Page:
Thirteeen-year-old Omak student will perform at state music conference

Poncé the winner of the Okanogan County Music Teachers Association State Recital Competition performs June 26.

Daniel Poncé with his music teacher Roz Nau of Tonasket. He has taken lessons from Nau, with the Okanogan County Music Teachers Association, for the last year. Laura Knowlton/staff photo

Daniel Poncé, 13, of Omak, the winner of the Okanogan County Music Teachers Association State Recital Competition, will perform next week at the Washington State Music Teacher Association Conference (WSMTAC), Monday, June 26.

This year’s annual WSMTA Conference will be held at Sun Mountain Lodge in Winthrop, from June 26-28.

Other winners include Lydia Thompson, Alternate; Violet Thompson and Evelyn Sheller, Honorable Mentions.

Poncé will perform “Waltz in A Minor” by Frederic Chopin at the state conference. Lydia Thompson would be called on to play if Daniel were to become unavailable.

Poncé was chosen by Dr. Jody Graves, Eastern Washington University piano professor, to perform at the conference which will be held at Sun Mountain Lodge in Winthrop, at 3 p.m.

Everyone is welcome to attend the event. Friends, family, music lovers and residents of Okanogan County are all invited to be there.

“I’m excited about winning, I never thought I would win. I thought my piece wasn’t that special,” said Poncé.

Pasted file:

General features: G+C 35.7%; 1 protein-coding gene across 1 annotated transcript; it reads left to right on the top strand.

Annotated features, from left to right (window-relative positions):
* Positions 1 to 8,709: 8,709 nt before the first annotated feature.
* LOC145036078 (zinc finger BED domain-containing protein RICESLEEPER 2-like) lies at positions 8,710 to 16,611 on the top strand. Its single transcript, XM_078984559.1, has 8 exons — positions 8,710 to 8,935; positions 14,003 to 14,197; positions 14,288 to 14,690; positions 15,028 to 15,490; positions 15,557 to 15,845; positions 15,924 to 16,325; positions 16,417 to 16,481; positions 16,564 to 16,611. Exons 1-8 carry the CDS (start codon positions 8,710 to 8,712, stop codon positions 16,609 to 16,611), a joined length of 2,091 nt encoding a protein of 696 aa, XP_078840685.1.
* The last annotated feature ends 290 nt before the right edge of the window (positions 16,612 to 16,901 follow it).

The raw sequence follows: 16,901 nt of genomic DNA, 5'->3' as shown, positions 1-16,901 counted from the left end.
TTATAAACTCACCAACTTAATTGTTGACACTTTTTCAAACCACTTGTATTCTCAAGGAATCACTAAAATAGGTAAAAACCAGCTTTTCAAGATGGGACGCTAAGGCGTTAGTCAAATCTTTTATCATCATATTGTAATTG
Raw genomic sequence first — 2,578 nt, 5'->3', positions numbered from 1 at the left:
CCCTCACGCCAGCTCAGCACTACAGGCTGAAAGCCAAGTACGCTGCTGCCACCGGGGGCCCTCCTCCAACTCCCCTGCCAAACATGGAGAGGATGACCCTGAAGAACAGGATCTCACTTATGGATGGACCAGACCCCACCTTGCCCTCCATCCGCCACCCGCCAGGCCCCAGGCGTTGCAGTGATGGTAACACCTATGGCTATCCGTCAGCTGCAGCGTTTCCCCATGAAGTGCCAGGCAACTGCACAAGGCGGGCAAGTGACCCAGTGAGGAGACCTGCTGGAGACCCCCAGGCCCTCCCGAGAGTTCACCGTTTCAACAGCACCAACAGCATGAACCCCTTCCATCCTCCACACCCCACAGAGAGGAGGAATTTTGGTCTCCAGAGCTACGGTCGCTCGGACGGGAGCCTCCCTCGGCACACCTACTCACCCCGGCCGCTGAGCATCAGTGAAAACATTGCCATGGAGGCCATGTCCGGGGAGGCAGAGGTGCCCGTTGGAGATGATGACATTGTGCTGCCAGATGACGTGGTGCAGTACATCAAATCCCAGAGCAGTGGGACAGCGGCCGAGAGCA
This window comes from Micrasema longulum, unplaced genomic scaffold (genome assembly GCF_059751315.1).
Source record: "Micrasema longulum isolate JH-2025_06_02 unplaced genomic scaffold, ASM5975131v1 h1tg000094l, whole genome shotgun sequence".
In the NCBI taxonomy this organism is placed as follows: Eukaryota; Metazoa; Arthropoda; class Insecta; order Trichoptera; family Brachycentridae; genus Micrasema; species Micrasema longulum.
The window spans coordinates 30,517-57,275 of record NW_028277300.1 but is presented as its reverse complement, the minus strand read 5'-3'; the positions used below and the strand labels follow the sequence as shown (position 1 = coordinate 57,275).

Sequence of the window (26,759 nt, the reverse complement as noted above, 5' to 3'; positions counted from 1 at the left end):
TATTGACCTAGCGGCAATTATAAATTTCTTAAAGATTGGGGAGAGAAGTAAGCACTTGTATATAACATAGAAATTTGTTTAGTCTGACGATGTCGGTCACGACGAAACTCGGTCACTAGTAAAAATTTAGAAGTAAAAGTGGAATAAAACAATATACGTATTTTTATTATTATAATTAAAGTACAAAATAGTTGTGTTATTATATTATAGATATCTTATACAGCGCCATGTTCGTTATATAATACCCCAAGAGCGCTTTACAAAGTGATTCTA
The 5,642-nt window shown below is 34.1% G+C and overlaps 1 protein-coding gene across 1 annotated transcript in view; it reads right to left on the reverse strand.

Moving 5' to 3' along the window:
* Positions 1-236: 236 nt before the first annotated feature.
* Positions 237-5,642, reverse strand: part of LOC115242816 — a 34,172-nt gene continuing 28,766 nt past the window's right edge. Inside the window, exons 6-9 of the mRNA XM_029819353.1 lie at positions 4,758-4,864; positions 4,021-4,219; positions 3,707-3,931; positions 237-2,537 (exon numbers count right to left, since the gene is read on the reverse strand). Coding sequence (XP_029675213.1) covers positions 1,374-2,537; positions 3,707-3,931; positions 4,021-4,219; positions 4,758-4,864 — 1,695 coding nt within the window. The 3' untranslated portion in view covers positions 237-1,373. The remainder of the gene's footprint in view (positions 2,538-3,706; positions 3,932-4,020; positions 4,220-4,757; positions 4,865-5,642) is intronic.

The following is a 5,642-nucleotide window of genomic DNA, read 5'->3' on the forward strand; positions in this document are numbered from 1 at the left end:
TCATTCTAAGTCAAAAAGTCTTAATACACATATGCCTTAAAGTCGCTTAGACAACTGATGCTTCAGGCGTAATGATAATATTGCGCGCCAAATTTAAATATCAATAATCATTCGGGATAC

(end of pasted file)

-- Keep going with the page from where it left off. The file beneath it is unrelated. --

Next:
Poncé said the person who really helped direct him in the right direction was his neighbor Rosalyn Crane, aka “Nana.” She taught him a little of what she knew and really encouraged him to keep playing and to seek out an instructor.

His interest in music began when Poncé was just five years old.

“It all started when I wanted an electric keyboard. The keyboard had all of these songs. I said to myself, ‘ I kind of want to learn these songs.’ I started playing with one hand. I asked my mom if I could get piano lessons.

At eight years old he started taking piano lessons from Miss Sparks, his Omak Elementary Music teacher. He also became involved with her marimba group called Mad Mallets. When she moved away, he turned to online lessons for a year given by a teacher in the Tri-Cities area with whom he increased his repertoire and technical skills.

Poncé has taken lessons from Roz Nau in Tonasket, where he has studied music for the past year.

“I’m thinking I want to play music throughout my whole life. I would like to get a job playing piano for weddings,” said Poncé.

Besides music, Poncé loves soccer and basketball.

He said practice is the most important part of learning music.

For kids who are thinking about picking up an instrument, Poncé encourages them to remember they are just beginning, not to get discouraged, and it’s worth the practice.

“The more you practice, the better you get,” said Poncé.

The event will include performances from guest artists, workshops, and State Honors Recitals. For more information regarding the event visit